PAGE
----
In Part I, and in particular in his reflections on love and family, Kass sees more harms than happiness. Written amid the rise of the campus hook-up culture in the 1990s and 2000s, his essays predate the entrenchment at colleges and universities of Title IX bureaucracies that equate now-unfashionable opinions about the sexes with harassment, and sex regretted with sexual assault. His book was already in production when the #MeToo movement burst forth last fall, exposing reprehensible harassment and assault by men along with women’s acquiescence in a world of heedless promiscuity.

But the disorder and distress of the present have been long a-building. The last half-century, Kass writes, has witnessed the vanishing of “socially prescribed forms of conduct that help guide young men and women in the direction of matrimony”; the deterioration of relations between the sexes, which “manage to appear all at once casual and carefree and grim and humorless”; and increasing numbers of talented young women who, while prospering in their professional lives, appear in their romantic lives “sad, lonely, and confused.”

To combat the decline of romance, and the resulting breakdown of marriage and the heavy cost borne by children of broken families, Kass aims to restore an appreciation of the seemingly altogether lost culture of courtship—a term that, as he well knows, sounds not only archaic but redolent for many of a hopelessly benighted world of domineering men and submissive women. Yet courtship’s formalities, however mocked and derided they have come to be, enabled women and men alike to focus on lasting love and to pursue it artfully and deliberately.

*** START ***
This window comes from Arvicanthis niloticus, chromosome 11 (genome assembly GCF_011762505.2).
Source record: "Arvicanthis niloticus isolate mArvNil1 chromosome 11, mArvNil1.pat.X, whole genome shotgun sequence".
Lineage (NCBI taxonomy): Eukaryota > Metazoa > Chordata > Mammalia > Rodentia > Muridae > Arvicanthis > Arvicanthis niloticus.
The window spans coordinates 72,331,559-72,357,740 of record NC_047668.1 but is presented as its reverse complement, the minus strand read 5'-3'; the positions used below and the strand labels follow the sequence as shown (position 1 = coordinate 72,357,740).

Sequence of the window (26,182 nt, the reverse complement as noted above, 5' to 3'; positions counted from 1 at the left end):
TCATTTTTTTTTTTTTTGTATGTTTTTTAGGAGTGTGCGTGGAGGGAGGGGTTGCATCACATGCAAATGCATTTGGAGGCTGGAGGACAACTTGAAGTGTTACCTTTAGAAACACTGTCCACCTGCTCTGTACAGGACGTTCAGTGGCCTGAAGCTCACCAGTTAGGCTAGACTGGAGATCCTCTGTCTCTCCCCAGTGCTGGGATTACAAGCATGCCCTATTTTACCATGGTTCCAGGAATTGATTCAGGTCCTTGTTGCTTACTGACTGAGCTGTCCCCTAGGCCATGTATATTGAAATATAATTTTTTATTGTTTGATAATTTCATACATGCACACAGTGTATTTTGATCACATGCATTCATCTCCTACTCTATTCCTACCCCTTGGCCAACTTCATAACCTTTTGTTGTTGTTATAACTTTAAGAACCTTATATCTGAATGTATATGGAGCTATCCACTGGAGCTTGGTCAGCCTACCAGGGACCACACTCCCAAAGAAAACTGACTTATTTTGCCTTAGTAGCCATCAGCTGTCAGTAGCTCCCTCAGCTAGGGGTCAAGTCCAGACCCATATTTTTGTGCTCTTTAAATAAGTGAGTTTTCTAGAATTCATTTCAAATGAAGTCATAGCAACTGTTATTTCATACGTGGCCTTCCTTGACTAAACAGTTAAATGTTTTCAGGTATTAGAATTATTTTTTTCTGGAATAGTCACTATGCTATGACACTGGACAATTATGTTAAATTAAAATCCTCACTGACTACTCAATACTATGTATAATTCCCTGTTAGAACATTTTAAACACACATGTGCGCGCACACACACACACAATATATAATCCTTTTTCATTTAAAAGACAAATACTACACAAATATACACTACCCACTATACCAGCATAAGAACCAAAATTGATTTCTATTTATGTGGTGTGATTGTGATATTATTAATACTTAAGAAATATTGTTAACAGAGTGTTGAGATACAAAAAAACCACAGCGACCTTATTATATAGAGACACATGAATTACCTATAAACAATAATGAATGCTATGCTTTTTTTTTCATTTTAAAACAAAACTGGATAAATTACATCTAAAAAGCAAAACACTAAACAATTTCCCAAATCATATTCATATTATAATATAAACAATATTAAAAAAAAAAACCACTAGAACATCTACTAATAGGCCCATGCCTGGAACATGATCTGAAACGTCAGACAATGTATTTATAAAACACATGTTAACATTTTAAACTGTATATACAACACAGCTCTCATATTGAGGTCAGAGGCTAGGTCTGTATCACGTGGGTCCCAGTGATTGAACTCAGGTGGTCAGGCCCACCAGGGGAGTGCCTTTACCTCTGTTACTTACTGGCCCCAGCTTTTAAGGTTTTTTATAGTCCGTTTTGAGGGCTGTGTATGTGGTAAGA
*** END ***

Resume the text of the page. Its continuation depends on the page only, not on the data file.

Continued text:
Kass concedes the unlikelihood for society as a whole of “the restoration of sexual restraint,” which lies at the heart of courtship and which depends on a recovery of “female modesty” and its correlative, male self-control. Yet individuals do remain free to buck contemporary norms and rebel against the new libertinism. Only thus, he cautions, will young men and women learn to conduct their romantic lives in a manner that better satisfies the profound human longings for a love that transcends the first overwhelming compulsions of erotic attraction, for a soulmate to share life’s joys and hardships, and for the precious gift of children and the humanizing warmth of family life.

 

Shifting in Part II from courtship and marriage to physical and mental health, Kass finds a different ratio of harm to happiness. A medical doctor who also holds a PhD in biochemistry, he honors the spectacular advances in treating disease, prolonging life, and improving intellectual and physical functioning. At the same time—and reflecting concerns central to the President’s Council on Bioethics, which he chaired from its inception in 2001 until 2005—Kass throws into sharp relief the high costs of our growing capacity to engineer “ageless bodies” and fashion “happy souls.”

Kass’s deepest reservations stem from the threats to human excellence and human dignity presented by biotechnological advances. If we rely on implants and drugs rather than on effort, discipline, and education to enhance human functioning—from running, jumping, and throwing to feeling, thinking, and remembering—will our attainments fulfill our aspirations for excellence? If medicines calm our spirits, brighten our moods, and block the formation of painful memories, will we learn from experience and maintain the capacity to refine and elevate our passions? What becomes of dignity—in the basic sense of what is owed to each because of our shared humanity, and in the lofty sense of flourishing as citizens and human beings—when we achieve physical and spiritual satisfaction without activity?